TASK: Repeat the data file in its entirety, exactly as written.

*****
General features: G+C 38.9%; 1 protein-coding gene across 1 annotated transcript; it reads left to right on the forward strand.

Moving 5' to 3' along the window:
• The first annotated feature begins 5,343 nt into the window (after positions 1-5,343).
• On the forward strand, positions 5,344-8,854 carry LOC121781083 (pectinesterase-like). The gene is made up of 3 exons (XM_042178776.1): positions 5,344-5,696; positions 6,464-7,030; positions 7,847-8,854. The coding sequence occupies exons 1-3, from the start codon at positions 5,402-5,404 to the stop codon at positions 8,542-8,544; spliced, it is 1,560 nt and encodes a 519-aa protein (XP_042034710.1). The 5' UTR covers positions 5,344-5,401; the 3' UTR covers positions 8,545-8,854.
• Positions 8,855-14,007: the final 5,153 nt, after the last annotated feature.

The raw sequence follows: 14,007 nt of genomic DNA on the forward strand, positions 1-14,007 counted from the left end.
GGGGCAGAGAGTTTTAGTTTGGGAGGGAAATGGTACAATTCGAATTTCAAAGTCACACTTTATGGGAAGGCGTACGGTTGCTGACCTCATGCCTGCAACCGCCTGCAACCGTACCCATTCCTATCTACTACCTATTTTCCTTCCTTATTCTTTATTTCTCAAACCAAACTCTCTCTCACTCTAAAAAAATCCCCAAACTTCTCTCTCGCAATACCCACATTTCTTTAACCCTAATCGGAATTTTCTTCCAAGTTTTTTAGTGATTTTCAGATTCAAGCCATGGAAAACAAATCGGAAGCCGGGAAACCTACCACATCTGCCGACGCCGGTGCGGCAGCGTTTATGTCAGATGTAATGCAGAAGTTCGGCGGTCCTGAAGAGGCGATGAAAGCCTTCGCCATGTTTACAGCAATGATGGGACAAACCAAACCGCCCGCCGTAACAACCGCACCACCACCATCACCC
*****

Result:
General features: G+C 38.9%; 1 protein-coding gene across 1 annotated transcript; it reads left to right on the forward strand.

Moving 5' to 3' along the window:
• The first annotated feature begins 5,343 nt into the window (after positions 1-5,343).
• On the forward strand, positions 5,344-8,854 carry LOC121781083 (pectinesterase-like). The gene is made up of 3 exons (XM_042178776.1): positions 5,344-5,696; positions 6,464-7,030; positions 7,847-8,854. The coding sequence occupies exons 1-3, from the start codon at positions 5,402-5,404 to the stop codon at positions 8,542-8,544; spliced, it is 1,560 nt and encodes a 519-aa protein (XP_042034710.1). The 5' UTR covers positions 5,344-5,401; the 3' UTR covers positions 8,545-8,854.
• Positions 8,855-14,007: the final 5,153 nt, after the last annotated feature.

The raw sequence follows: 14,007 nt of genomic DNA on the forward strand, positions 1-14,007 counted from the left end.
GGGGCAGAGAGTTTTAGTTTGGGAGGGAAATGGTACAATTCGAATTTCAAAGTCACACTTTATGGGAAGGCGTACGGTTGCTGACCTCATGCCTGCAACCGCCTGCAACCGTACCCATTCCTATCTACTACCTATTTTCCTTCCTTATTCTTTATTTCTCAAACCAAACTCTCTCTCACTCTAAAAAAATCCCCAAACTTCTCTCTCGCAATACCCACATTTCTTTAACCCTAATCGGAATTTTCTTCCAAGTTTTTTAGTGATTTTCAGATTCAAGCCATGGAAAACAAATCGGAAGCCGGGAAACCTACCACATCTGCCGACGCCGGTGCGGCAGCGTTTATGTCAGATGTAATGCAGAAGTTCGGCGGTCCTGAAGAGGCGATGAAAGCCTTCGCCATGTTTACAGCAATGATGGGACAAACCAAACCGCCCGCCGTAACAACCGCACCACCACCATCACCC